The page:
TBLPROPERTIES (“skip.header.line.count”=”<number of lines to skip>”); 

3. Next, create another S3 location that is empty. It could be a whole new S3 bucket or just a folder in the existing bucket. Here, I’ll use the AWS CLI to get this done: 

aws s3api put-object –bucket s3://my-bucket –key data/ 

This will create a folder underneath the S3 bucket. Note that slash at the end of “data/” is important! It tells AWS that data is meant to be a “folder”. This is not a folder like on your PC. Remember how everything in S3 is an object? That includes folders. These are just empty objects with a label for the folder name; however, in the AWS console and other tools, it will behave just like a folder. 

4. Now create a new Athena table pointing at the new S3 location. It should have the exact same schema (list of columns) as the myrawdata table, but here we can specify our storage and compression formats: 

CREATE EXTERNAL TABLE mydata (
 first string,
 last string,
 username string,
 field1 int,
 field2 string,
 shipdate string
 )
 STORED AS parquet
 LOCATION 's3://my-bucket/data/'
 tblproperties ("parquet.compression"="SNAPPY");

5. Next, we INSERT into the mydata table while SELECTing from the myrawdata table: 

INSERT INTO mydata (first, last, username, field1, field2, shipdate)
 SELECT first, last, username, field1, field2, shipdate
 FROM myrawdata
 ORDER BY shipdate;

This basically copies the data from one S3 location to another; however, if you now go look at the files in the “data” folder, they will all end with “parquet”. Your dataset has now been optimized! 

You can use this same concept to have Athena partition raw data as well. This has some limitations, such as only being able to create a maximum of 100 partitions at a time, but it is a powerful feature nonetheless. You can read more about CTAS (Create Table as Select) and dynamic partition creation here.

Again, if you need to create thousands of partitions (and keep them up to date), enlisting the AWS Glue Data Catalog Service and a Glue crawler can save you a lot of manual typing. 😉

Conclusion

Congratulations on taking your first foray into the cloud! We covered a lot of ground today, but we have just scratched the surface on what AWS S3 and Athena can do for storing your data and preparing it for analysis and reporting. There are numerous ways to get your data landed in S3 and then different approaches you can take to standing up Athena tables to analyze your data.Also covered was how to leverage Athena to optimize your data by moving it through a table that has superior storage and compression formats. A good point to keep in mind is that partitioned columns cannot help with query optimization unless you use them in the WHERE or JOIN clauses of your SQL query. 😉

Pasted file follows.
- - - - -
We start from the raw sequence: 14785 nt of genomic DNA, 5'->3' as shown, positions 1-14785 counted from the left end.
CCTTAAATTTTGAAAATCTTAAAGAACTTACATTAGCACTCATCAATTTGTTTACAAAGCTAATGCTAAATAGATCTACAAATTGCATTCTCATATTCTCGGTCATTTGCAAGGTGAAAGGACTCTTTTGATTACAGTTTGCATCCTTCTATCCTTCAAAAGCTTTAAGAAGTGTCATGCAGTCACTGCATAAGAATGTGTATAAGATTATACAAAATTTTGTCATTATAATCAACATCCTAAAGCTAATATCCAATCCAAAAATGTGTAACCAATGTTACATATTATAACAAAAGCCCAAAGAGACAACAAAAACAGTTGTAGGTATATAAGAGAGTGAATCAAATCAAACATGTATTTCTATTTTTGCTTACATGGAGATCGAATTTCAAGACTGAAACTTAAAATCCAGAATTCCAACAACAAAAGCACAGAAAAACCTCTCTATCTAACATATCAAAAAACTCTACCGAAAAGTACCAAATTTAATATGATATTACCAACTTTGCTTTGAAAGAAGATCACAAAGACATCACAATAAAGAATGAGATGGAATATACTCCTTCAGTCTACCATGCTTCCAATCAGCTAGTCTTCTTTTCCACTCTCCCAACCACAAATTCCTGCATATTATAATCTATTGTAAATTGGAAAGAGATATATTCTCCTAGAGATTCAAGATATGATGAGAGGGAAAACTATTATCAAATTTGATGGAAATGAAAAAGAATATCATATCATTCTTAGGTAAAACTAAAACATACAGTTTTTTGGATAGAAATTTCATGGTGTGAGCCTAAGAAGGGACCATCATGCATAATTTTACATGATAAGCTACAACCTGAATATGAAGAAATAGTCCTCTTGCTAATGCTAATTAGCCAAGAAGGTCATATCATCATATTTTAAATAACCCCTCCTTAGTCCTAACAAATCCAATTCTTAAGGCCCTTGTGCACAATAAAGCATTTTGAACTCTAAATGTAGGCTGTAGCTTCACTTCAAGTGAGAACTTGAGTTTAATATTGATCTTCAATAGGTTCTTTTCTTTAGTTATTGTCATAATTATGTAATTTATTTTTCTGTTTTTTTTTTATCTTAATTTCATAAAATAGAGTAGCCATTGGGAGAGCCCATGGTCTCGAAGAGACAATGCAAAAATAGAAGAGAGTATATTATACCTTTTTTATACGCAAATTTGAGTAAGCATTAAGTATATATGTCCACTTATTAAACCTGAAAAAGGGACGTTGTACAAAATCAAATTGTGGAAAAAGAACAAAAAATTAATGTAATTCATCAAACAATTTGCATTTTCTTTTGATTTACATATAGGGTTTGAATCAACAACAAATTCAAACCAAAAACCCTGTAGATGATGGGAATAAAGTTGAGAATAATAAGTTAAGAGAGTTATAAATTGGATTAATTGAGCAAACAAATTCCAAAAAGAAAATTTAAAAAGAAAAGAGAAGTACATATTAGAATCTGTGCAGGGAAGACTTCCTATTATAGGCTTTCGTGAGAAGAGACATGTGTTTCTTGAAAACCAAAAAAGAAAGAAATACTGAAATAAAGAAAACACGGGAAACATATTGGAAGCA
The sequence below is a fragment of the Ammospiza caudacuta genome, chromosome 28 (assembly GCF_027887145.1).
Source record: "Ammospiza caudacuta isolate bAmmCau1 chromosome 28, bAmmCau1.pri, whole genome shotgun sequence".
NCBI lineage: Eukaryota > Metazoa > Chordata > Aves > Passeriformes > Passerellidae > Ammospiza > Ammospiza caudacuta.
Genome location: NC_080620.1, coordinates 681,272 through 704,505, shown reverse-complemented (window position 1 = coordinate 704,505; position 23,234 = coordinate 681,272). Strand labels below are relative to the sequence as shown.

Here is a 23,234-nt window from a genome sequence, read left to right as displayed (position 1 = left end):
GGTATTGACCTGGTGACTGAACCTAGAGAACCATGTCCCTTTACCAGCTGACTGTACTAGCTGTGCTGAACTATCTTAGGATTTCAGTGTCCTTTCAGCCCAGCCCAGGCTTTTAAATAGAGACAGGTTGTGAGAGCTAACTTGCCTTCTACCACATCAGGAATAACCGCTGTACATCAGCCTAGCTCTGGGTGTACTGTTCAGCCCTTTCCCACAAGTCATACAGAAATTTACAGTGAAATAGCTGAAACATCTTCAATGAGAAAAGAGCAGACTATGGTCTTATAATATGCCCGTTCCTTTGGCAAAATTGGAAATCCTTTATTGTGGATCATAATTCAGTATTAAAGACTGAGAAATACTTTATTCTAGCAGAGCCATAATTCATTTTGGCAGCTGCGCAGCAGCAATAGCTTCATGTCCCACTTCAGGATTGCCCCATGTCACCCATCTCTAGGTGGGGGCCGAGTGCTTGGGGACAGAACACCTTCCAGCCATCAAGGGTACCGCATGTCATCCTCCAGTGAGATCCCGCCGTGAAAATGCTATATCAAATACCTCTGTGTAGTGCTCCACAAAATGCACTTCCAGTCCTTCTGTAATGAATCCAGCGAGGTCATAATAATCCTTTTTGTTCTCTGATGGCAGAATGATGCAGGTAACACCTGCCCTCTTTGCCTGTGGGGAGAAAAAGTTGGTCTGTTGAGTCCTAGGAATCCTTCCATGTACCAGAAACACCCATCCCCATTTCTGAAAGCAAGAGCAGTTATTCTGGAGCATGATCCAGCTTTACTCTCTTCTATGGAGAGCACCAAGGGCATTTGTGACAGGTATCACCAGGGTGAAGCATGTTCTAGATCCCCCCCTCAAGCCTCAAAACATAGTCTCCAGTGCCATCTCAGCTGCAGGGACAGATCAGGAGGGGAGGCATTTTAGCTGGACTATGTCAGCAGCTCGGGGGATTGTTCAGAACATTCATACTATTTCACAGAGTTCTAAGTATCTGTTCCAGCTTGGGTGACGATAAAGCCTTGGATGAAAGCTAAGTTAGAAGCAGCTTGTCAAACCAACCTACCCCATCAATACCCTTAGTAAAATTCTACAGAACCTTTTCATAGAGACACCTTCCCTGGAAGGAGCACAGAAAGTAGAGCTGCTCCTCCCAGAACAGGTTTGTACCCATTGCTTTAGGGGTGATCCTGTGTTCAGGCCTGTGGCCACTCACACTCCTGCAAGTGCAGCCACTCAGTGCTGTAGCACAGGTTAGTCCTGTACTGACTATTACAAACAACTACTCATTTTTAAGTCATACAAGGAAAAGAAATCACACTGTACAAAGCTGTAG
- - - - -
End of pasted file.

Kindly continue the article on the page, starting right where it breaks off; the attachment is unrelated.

S3 and Athena can both be used by downstream AWS services such as Glue, Redshift, Sagemaker, and Data Pipeline to make a flexible, scalable, and cost-effective data platform. Also, most reporting tools today, including Tableau, Microsoft PowerBI, AWS Quicksight and Looker, can all connect to AWS Athena to build effective visual reports and dashboards. However, no matter how much the dataset is optimized, a query service like Athena is not designed for speedy requests. At some point, consider moving business focused data into a true relational platform such as AWS Redshift to get better reporting performance.

Thanks for reading and best of luck to you in your cloud journey! We’ll see you next time on the Great Data Migration blog series!

About eSage Group 

eSage Group provides best practice offerings in Data Strategy, Data Engineering, Visualization and Data Science to augment internal teams and help you move quickly toward an optimal marketing analytics platform with effective customer acquisition, retention, and engagement.

With certified specialists across a range of technologies, including Salesforce, Snowflake, AWS, and Azure, plus 20 years of experience extracting value from customer data, eSage Group will help you efficiently integrate any data source and amplify the value of data across your organization.

Ready to learn more? Contact eSage Group today!